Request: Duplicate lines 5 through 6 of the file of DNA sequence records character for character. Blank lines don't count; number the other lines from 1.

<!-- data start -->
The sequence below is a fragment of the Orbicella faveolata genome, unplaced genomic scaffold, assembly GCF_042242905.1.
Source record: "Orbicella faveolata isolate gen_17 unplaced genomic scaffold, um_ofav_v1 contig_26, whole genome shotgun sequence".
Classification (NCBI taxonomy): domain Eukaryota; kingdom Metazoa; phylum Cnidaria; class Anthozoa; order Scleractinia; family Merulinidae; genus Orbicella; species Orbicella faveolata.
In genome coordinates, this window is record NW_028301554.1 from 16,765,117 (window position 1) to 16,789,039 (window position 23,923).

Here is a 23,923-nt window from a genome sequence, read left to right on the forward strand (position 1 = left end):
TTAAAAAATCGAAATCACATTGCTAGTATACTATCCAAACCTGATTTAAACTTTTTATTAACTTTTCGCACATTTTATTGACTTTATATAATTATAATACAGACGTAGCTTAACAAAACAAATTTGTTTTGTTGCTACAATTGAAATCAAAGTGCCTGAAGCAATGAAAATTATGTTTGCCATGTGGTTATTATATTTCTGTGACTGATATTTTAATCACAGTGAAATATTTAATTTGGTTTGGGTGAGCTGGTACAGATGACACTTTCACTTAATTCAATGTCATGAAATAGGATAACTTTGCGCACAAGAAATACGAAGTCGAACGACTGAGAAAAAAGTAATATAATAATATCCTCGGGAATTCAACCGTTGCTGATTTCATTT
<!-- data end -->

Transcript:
Here is a 23,923-nt window from a genome sequence, read left to right on the forward strand (position 1 = left end):
TTAAAAAATCGAAATCACATTGCTAGTATACTATCCAAACCTGATTTAAACTTTTTATTAACTTTTCGCACATTTTATTGACTTTATATAATTATAATACAGACGTAGCTTAACAAAACAAATTTGTTTTGTTGCTACAATTGAAATCAAAGTGCCTGAAGCAATGAAAATTATGTTTGCCATGTGGTTATTATATTTCTGTGACTGATATTTTAATCACAGTGAAATATTTAATTTGGTTTGGGTGAGCTGGTACAGATGACACTTTCACTTAATTCAATGTCATGAAATAGGATAACTTTGCGCACAAGAAATACGAAGTCGAACGACTGAGAAAAAAGTAATATAATAATATCCTCGGGAATTCAACCGTTGCTGATTTCATTT